Thinking Like Disciples

May 1st, 2008
This article is featured in the Thinking Like Disciples (May/June/July 2008) issue of Circuit Rider

Peter Drucker says there are just two questions: What's our business? and How's our business?

Our business is to make disciples of Jesus Christ. To know how we're doing, we need a clear picture of what Christian disciples are. Don't we mean people who do the work of Jesus in their daily activities, witness to God's kingdom in all the contexts they inhabit, and embody the Holy Spirit for their neighbors? Those capacities require a new way of thinking… and more, but not less. “Do not be conformed to this world, but be transformed by the renewing of your minds, so that you may discern what is the will of God.” (Romans 12:2) When we discern the will of God, there is still the matter of courage and stamina to do it. But there's not much virtue in whomping up grit and guts if we don't know where to go with them.

I fear not many weekly churchgoers are equipped to integrate what we hear and affirm in church with the concrete choices faced each day--at home, school, work, and marketplace. The result is functional atheism. Much of the time we operate as if God were not an active factor, let alone the decisive factor, in our decision-making. Yes, we engage discrete religious practices. We go to church. We pray. We read the Bible. We give time and money to acts of mercy. Many pastors would be thrilled if every one of their members did all that. But we also act without considering God as a force to be reckoned with. We weigh a purchase, asking, “Can I afford it?” but not, “Am I being a faithful steward?”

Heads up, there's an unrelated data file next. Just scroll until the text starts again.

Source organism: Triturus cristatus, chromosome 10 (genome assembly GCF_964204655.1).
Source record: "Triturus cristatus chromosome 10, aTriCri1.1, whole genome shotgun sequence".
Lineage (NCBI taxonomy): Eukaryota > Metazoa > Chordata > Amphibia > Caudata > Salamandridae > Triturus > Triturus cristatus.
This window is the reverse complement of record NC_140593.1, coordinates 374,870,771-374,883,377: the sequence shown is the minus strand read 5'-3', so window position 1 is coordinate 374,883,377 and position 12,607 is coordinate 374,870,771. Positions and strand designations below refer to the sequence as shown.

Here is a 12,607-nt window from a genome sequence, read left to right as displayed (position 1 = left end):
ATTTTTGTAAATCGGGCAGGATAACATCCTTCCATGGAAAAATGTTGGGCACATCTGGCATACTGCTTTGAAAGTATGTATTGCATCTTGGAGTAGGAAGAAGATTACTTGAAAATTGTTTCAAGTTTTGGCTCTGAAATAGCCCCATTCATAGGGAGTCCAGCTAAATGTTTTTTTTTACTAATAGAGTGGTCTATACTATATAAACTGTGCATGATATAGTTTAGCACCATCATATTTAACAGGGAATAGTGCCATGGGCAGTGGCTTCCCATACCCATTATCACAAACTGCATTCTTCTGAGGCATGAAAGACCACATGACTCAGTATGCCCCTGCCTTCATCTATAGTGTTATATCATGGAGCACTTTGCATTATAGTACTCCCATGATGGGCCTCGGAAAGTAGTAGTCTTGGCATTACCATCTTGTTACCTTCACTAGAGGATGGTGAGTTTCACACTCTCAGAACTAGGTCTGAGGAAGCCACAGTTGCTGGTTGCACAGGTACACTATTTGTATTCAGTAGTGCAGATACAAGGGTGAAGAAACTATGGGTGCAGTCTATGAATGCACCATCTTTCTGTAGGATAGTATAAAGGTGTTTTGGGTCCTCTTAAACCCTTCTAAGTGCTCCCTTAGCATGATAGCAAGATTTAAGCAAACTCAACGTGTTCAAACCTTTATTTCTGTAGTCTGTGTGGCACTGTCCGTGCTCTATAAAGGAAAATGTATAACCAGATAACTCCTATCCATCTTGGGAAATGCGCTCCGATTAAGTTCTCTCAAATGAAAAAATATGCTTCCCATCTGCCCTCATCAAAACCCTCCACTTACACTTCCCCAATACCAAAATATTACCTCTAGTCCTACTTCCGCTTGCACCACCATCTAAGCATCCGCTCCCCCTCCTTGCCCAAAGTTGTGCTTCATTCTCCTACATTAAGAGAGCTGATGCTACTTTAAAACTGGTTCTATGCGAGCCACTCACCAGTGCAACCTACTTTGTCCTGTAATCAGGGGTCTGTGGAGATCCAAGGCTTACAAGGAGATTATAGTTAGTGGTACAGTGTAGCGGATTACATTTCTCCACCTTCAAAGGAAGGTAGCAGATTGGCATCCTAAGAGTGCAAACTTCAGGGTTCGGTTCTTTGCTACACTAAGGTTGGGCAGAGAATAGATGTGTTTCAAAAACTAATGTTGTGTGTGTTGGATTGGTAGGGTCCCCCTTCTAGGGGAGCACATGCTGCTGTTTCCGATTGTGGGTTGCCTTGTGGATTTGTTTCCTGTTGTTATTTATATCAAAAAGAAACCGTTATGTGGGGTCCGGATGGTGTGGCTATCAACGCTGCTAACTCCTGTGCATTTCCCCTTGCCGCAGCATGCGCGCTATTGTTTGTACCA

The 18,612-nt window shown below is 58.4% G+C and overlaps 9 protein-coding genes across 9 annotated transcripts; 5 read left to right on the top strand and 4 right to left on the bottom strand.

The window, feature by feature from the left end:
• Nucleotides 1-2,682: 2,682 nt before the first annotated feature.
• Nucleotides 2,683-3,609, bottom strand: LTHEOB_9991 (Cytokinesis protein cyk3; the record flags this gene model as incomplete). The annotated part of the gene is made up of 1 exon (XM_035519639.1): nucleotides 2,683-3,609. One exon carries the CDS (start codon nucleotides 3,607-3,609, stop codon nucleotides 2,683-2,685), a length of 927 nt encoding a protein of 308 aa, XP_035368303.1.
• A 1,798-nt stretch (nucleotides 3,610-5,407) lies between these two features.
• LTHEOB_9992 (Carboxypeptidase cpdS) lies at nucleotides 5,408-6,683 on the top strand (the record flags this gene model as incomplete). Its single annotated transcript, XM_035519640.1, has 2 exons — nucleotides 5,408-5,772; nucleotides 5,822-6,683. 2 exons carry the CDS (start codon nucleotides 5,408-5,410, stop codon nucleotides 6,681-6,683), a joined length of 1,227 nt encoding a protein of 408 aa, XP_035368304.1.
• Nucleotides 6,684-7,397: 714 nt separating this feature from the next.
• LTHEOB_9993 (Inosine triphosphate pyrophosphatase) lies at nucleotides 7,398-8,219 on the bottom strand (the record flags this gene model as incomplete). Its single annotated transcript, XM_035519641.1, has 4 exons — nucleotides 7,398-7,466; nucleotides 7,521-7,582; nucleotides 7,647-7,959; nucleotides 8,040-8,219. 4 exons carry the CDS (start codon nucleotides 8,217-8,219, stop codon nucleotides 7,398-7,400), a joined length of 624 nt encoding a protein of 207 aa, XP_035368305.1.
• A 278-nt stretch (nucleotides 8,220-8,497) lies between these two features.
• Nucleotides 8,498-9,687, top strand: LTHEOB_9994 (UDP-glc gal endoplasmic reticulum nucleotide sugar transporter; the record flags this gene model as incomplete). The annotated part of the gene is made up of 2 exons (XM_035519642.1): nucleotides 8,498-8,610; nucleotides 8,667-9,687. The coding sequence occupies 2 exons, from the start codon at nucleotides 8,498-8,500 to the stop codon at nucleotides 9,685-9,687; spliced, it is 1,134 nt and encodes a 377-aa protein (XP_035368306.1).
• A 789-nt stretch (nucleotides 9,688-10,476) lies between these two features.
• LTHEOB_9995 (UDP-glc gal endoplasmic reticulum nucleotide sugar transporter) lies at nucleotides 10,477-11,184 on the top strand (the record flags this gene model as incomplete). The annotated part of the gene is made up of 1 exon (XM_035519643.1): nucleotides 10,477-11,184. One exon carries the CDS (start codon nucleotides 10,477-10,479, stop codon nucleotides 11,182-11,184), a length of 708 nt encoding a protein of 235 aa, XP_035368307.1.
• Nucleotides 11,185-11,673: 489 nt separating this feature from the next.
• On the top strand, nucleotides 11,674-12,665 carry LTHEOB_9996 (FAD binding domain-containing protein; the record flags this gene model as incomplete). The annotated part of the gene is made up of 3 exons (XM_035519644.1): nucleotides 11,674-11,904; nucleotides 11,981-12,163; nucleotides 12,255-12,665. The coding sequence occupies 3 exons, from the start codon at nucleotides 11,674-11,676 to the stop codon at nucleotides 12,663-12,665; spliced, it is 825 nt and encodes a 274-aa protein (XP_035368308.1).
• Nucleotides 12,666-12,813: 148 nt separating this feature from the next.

We vote our pocketbooks and not our faith, perhaps because we've been convinced that faith and politics don't mix, or perhaps because we don't know quite how to mix them responsibly (and we've been scared off by some examples we've seen). We customarily explain what we experience in psychological categories (“He has a big ego.” “She's depressed.”), economic categories (supply and demand), and political categories (human rights). Are we equally adept at using Christian categories (sin, grace, idolatry, shalom, new creation) to understand our lives?